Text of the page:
Their past two outings have been resounding road victories at Auburn and Mississippi State. This Saturday's affair will be a completely different animal altogether. The Crimson Tide are the nation's best and right now are the gold standard in college football. Just the thought of the matchup has Nealy and his teammates fired up.

"We talked about it; we haven't played a No. 1 team ever [in our careers]," Nealy said. "Oklahoma State last year, we played them and they were No. [7], but it didn't feel like that. This is the No. 1 team. We've played the No. 5 team, which was cool. But this is big time, and we need to come out there and shock the world."

Kevin Sumlin talks about Texas A&M's SEC debut

September, 11, 2012
9/11/12
11:19
PM CT


Texas A&M coach Kevin Sumlin talks to the media about losing to Florida over the weekend.

Instant analysis: Florida 20, Texas A&M 17

September, 8, 2012
9/08/12
6:33
PM CT

Texas A&M didn't get a win, but it certainly didn't disappoint in its first outing as an SEC member. The Aggies gave No. 24 Florida all it could handle but ultimately succumbed in a 20-17 loss. Here's how it played out Saturday from Kyle Field.

It was over when: Clinging to a 20-17 lead with 1:30 remaining, Florida quarterback Jeff Driskel raced for 21 yards on a bootleg to ensure the Gators would not have to give the ball back to the Aggies. Florida took over at its own 14 with 3:12 remaining and managed to grind down the clock on a seven-play drive consisting of all run plays.

Game ball goes to: Driskel. He was far from spectacular, but the quarterback was mistake-free in his first start for the Gators. Driskel was absolutely drilled to the tune of eight -- repeat, eight -- sacks. But he hung in to complete 13 of 16 passes for 162 yards, and while the Florida offense was far from fun to watch, Driskel took care of the ball and made clutch plays when he had to. In addition to the game-sealing run, Driskel connected with tight end Omarius Hines on a beautiful 39-yard throw to set up the go-ahead touchdown.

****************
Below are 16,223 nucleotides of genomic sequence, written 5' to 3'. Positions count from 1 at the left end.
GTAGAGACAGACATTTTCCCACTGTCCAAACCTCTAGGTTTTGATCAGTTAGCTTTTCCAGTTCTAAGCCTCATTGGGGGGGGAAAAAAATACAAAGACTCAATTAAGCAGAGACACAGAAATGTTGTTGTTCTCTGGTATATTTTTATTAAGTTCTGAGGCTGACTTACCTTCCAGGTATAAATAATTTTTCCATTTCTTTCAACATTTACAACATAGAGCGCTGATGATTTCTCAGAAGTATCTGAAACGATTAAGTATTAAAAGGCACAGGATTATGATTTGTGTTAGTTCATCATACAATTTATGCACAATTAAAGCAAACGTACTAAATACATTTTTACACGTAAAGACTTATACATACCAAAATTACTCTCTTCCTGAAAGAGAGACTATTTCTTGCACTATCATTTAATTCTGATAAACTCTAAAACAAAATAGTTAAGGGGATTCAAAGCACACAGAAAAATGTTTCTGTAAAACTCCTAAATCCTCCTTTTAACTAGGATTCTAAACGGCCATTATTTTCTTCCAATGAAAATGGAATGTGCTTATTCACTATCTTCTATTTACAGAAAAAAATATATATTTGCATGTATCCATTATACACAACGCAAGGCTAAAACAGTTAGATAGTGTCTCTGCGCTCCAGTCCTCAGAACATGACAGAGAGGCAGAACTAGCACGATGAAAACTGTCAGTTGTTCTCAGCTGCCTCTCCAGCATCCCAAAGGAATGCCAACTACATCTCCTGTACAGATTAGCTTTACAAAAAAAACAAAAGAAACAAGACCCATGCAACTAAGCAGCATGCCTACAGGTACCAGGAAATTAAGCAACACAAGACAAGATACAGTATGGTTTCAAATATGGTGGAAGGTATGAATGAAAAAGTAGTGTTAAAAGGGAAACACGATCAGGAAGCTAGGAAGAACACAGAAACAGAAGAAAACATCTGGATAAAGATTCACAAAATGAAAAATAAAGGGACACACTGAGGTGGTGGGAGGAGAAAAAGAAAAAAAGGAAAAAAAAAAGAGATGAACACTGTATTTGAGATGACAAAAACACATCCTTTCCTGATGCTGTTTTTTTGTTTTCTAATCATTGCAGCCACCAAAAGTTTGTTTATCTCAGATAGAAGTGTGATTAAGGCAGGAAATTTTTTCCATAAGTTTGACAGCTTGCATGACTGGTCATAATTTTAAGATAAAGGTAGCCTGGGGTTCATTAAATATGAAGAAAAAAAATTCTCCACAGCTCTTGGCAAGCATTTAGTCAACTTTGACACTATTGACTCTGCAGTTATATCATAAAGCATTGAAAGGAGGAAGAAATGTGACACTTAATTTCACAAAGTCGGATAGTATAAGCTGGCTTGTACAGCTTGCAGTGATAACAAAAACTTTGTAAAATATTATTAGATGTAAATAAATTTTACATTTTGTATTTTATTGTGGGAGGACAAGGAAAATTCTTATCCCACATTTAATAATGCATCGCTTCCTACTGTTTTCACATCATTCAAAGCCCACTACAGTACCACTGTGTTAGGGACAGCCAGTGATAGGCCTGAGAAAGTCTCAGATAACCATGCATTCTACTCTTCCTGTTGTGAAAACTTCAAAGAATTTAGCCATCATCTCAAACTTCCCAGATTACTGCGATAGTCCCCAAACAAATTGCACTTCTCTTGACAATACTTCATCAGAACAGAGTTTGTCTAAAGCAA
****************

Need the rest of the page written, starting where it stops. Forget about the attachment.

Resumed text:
Game ball, Part 2: That go-ahead touchdown came thanks to some inspired running from Florida running back Mike Gillislee. Racing around the right corner in the A&M red zone, Gillislee shook off a tackler and danced along the sideline into the end zone to put the Gators ahead. He was the only consistent part of the Florida offense for the second straight week, totaling 83 yards and two touchdowns on 14 carries.

Rising star: He didn't come out on top, but Texas A&M freshman quarterback Johnny Manziel had a heck of a debut in a raucous, SEC-worthy environment. Manziel completed 23 of 30 passes for 173 yards, and he led the Aggies in rushing with 60 yards and a touchdown on 17 carries. What's more impressive, the freshman didn't have a turnover against a speedy, hard-hitting SEC defense.

What it means: A lot of people will point to the 17-7 lead Texas A&M held in the first half of this game and laugh. But this Aggies team looked far more impressive than the one that surrendered 17- and 18-point leads in 2011. Texas A&M went punch for punch with a good -- not great -- SEC squad and barely lost out in the end. Florida might not be on the same level as Alabama or LSU, but the Gators didn't appear to hold any advantages over the Aggies, and Texas A&M gave as good as it got.

For Will Muschamp and the Gators, it has to be encouraging to see Driskel play so effectively, if not spectacularly, against an SEC foe. Florida has a lot of work to do, but its young quarterback showed flashes in his first start. Unfortunately for Florida, the true takeaway from Saturday might be the injury report. The Gators saw four players go down, including star linebacker Jelani Jenkins.

What to watch: Texas A&M-Florida

September, 6, 2012
9/06/12
10:52
AM CT


Texas A&M “officially” becomes an SEC member Saturday when the Aggies face Florida. It’s fitting that they'd play a traditional power in their first league game, and it’s also fitting that A&M would open SEC play at home. The eyes of the league will turn to College Station, Texas, at 2:30 p.m. CT. It’s indeed a new day in the SEC.

Texas A&M redshirt freshman quarterback Johnny Manziel makes his debut along with true freshman cornerback De'Vante Harris, who earned his way into the starting lineup soon after preseason camp began. Two other true freshmen worth watching at Texas A&M are both known for their big-play skills -- receiver Thomas Johnson and running back Trey Williams.

PREDICTIONS

Edward Aschoff:
This will be a very tough atmosphere for the Gators, but the advantage is that this team -- and its quarterback -- has played a game, while the Aggies will have to wash the rust off this weekend. ... Florida 23, Texas A&M 17